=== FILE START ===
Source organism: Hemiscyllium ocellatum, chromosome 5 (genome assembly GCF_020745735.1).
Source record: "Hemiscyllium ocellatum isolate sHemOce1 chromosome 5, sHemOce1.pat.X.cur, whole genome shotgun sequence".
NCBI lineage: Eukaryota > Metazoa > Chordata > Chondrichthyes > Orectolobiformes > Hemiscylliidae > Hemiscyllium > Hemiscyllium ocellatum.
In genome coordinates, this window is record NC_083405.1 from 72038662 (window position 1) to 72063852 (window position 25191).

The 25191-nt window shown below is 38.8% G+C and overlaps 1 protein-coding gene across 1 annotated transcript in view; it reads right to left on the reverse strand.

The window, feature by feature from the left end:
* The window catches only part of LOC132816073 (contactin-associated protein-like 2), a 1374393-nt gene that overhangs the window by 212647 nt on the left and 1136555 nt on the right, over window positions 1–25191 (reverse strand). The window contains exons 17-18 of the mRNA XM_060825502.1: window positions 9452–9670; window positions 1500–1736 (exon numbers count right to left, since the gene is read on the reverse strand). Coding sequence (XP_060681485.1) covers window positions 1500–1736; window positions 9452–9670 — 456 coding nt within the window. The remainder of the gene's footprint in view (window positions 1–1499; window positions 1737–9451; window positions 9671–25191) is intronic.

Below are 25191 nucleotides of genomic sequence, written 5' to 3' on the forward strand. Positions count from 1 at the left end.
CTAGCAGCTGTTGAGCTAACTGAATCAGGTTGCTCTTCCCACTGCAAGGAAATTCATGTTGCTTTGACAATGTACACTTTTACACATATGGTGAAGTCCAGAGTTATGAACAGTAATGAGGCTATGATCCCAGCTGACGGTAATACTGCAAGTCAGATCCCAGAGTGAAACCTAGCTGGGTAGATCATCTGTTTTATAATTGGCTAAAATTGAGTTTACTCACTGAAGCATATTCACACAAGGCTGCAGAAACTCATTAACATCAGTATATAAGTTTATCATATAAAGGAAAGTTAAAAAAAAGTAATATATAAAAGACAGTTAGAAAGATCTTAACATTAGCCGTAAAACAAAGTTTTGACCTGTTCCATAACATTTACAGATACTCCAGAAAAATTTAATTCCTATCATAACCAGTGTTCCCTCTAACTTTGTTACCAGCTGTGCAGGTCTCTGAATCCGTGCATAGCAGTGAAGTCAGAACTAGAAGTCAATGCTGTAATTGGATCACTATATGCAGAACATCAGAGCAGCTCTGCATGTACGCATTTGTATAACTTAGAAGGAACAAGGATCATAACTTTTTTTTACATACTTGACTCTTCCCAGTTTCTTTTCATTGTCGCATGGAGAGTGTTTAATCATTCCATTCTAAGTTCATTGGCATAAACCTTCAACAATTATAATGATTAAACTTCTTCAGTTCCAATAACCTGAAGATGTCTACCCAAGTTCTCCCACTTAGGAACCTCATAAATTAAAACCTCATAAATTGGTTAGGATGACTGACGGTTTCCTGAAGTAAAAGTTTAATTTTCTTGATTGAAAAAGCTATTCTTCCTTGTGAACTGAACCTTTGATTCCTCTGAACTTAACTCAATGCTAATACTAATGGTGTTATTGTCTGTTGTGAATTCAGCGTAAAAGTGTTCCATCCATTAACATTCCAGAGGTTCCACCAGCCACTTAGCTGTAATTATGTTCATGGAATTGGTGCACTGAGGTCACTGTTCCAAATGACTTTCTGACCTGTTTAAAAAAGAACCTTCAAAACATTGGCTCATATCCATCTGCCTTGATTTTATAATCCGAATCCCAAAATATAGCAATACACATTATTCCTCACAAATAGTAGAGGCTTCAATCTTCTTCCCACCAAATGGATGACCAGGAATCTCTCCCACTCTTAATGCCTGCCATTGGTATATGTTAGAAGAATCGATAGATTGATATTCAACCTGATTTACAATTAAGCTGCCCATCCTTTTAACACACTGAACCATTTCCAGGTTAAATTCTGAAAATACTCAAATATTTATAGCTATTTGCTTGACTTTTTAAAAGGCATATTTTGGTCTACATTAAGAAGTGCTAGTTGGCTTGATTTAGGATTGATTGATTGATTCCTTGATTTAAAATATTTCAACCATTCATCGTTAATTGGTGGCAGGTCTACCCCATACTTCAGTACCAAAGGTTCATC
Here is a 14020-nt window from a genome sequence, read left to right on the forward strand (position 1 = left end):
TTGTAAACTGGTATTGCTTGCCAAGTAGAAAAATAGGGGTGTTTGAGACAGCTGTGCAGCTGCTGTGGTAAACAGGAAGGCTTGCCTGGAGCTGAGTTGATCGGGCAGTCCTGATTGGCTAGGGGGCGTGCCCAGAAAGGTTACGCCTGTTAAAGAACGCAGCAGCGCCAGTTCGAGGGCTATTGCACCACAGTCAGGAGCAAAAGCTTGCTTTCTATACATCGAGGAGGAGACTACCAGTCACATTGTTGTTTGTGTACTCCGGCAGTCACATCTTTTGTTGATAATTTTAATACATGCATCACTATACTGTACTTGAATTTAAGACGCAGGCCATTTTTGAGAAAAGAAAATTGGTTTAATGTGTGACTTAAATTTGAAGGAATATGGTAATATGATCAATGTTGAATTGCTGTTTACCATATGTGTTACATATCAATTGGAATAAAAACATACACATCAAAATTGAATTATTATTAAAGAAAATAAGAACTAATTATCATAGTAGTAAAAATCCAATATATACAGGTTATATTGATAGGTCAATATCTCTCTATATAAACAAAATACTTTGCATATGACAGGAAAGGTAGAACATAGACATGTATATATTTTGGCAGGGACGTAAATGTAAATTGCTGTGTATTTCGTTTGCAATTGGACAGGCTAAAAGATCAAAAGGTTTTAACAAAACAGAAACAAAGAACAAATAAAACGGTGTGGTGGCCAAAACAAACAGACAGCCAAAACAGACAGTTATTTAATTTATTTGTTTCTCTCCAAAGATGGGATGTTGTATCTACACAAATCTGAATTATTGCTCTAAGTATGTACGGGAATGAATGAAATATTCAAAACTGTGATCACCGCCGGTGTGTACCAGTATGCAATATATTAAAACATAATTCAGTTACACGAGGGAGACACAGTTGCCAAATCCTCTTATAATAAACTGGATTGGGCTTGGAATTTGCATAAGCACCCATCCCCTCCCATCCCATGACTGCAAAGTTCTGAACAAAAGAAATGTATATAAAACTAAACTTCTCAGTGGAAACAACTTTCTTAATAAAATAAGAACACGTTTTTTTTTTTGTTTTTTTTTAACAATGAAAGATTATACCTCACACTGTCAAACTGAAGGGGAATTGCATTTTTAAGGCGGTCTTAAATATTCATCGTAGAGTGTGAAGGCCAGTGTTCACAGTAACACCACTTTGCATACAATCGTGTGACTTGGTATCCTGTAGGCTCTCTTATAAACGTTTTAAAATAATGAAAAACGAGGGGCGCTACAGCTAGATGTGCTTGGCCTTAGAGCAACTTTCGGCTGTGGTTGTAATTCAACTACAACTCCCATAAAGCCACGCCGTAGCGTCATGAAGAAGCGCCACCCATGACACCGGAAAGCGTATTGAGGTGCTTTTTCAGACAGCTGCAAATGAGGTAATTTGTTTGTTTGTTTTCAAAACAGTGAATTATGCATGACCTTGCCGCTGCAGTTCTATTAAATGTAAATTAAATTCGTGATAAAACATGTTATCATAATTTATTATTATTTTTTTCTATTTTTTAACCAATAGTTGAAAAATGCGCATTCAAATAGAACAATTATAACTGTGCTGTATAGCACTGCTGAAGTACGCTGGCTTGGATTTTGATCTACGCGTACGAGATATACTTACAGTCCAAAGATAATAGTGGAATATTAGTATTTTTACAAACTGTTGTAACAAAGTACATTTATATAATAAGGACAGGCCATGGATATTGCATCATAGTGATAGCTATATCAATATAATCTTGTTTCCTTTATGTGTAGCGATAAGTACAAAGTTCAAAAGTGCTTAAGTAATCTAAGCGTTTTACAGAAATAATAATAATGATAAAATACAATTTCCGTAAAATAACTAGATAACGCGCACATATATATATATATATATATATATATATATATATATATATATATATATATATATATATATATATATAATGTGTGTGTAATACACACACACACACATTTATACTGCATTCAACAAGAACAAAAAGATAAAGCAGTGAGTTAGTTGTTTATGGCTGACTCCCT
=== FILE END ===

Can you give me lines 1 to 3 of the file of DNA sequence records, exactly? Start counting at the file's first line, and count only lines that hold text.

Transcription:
Source organism: Hemiscyllium ocellatum, chromosome 5 (genome assembly GCF_020745735.1).
Source record: "Hemiscyllium ocellatum isolate sHemOce1 chromosome 5, sHemOce1.pat.X.cur, whole genome shotgun sequence".
NCBI lineage: Eukaryota > Metazoa > Chordata > Chondrichthyes > Orectolobiformes > Hemiscylliidae > Hemiscyllium > Hemiscyllium ocellatum.